Then Lillian landed the verbal punch: “Kate, you don’t take risks, and you always keep score: failure on one side, success on the other. Yes, it’s true that more risk means a greater chance of failure, at least at first.”
Somehow Bess became Lillian in a transition so smooth I hardly noticed the one telling the story had changed. “But you could know a love that challenges you, too.” Lillian said. “Will you risk it? How much you love depends on how much you keep score.”
By the time they stopped, my heart was thundering in my ears.
“So how about coffee?” Lillian asked.
The story was over.
“Well, that was certainly—” I wet my lips with my tongue—intriguing. I was spellbound. I hope I do half as good a job in Grande Dame…”
Lillian stopped me cold, this twittering little woman suddenly all business. “You do well in several places in your book, which makes us care about a woman who lived nearly two hundred years ago, a woman who came out of Napoleon’s court and made her home in the muddy North Woods, infested by bugs most of the summer and besieged by loneliness and bitter cold all winter. You made us care about Giselle du Mont because she was living her life and making an adventure out of everything that was handed to her. There is only one kind of person who could create that dramatic tension and empathy for an historical character, and that’s a woman who finds the same things in herself.”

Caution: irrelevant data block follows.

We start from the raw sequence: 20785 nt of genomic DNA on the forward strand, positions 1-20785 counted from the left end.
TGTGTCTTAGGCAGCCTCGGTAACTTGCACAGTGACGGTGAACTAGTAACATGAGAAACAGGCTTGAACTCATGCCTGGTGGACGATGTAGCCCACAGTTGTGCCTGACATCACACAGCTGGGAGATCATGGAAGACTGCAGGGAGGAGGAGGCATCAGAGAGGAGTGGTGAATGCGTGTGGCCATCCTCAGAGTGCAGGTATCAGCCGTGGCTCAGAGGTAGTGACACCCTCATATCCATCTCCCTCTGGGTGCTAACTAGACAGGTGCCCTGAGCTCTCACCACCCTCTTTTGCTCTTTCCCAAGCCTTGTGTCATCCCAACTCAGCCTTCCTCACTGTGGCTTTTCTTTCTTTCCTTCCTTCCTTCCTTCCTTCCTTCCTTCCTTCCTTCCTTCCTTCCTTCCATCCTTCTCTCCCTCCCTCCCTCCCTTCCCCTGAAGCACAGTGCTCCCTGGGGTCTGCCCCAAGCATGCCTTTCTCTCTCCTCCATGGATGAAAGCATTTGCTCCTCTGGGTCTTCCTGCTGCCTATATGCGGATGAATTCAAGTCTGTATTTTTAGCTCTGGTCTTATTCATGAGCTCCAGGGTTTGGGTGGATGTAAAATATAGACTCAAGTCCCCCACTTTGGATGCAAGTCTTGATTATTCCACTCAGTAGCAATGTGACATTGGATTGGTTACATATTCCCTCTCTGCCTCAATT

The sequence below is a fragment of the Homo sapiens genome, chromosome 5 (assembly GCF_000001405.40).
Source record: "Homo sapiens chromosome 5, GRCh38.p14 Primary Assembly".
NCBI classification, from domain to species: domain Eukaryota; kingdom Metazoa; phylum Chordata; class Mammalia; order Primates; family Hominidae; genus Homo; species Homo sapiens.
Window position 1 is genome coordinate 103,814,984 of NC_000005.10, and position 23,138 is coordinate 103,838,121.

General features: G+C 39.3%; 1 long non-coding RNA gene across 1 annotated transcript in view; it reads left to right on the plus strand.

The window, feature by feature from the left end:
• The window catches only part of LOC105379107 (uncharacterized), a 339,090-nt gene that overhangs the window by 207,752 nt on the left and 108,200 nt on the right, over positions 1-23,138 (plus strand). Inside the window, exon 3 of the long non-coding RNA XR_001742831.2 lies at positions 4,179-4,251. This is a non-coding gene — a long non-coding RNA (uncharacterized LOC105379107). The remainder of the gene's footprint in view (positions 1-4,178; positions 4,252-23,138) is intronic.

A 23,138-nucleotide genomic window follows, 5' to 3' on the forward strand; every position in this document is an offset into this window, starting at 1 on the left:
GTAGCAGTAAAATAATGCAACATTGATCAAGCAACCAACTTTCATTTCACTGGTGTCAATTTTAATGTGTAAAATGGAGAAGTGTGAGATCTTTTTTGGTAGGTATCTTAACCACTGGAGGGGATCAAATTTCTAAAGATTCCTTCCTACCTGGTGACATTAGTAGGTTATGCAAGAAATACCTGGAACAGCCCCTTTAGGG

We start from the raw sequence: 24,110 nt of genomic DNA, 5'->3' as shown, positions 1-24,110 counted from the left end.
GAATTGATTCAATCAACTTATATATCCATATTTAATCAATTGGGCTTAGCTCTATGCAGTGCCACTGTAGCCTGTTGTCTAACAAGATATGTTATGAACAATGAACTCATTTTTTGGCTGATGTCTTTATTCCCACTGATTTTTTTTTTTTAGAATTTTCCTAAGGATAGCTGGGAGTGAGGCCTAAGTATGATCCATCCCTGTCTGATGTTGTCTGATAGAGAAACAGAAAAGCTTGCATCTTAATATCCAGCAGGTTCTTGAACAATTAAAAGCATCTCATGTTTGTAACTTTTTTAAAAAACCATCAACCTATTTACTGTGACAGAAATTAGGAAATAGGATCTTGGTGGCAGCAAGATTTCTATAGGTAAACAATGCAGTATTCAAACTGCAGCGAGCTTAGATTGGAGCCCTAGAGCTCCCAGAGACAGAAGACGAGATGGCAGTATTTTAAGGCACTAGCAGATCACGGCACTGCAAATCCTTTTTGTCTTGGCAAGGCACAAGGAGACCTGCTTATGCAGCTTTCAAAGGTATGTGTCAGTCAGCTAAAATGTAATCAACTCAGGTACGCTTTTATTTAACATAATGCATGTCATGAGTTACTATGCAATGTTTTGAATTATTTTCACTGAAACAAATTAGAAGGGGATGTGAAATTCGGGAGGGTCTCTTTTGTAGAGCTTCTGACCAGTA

I stared into the tan mixture of cream stirred into my coffee. “I don’t think I’m anything like Giselle du Mont. She was much more adventurous than I am, although we do share a realistic streak. Everyone else in her circle had dreams of establishing a New France in the North Woods with the Bonaparte brothers. Giselle, however, always saw it for what it was: an escape plan to save their necks, and she was determined to make the best of it. That’s why she stayed after most of them had left, drifted off to other parts, or returned to France, and why she eventually married well and became an empress in her own right—even if her empire was only a thousand acres of woods and a couple of small towns.”
The Sisters listened politely while I cowered behind my favorite details about Giselle du Mont’s life. Looking at their serene faces, I knew they were used to such diversions when the going got tough in the “crossroads of your life” part of the story. They’d shaken me—and they knew it: from the rum punch to the amazing dinner and then a fanciful version of my own life that left me feeling rather restless. Oh, these two old women knew how to manipulate! I tried to stir up some anger, the fastest way back to my rational self, but the effort fell flat.
“I’m sure you’re tired after a long day,” Lillian said.
Bess suggested we skip the plan to take an after-dinner walk along the Intercoastal, saying we could do that another night. They called a taxi to take me back to my hotel, reminded me of our lunch the next day, and asked me to come early, around eleven-thirty. They were having some friends over who would like to meet me.
I wasn’t sure I wanted another dose of their company. I had agreed to meet them and I had accomplished that. But I wasn’t interested in hearing any more of their prognostications, which made me feel lacking in accomplishment compared with what they felt was my “potential.” As they bade me good night at the door, Bess took my hand in both of hers and Lillian rose up slightly on her toes to kiss my cheek. After that I couldn’t gracefully back out of lunch the next day.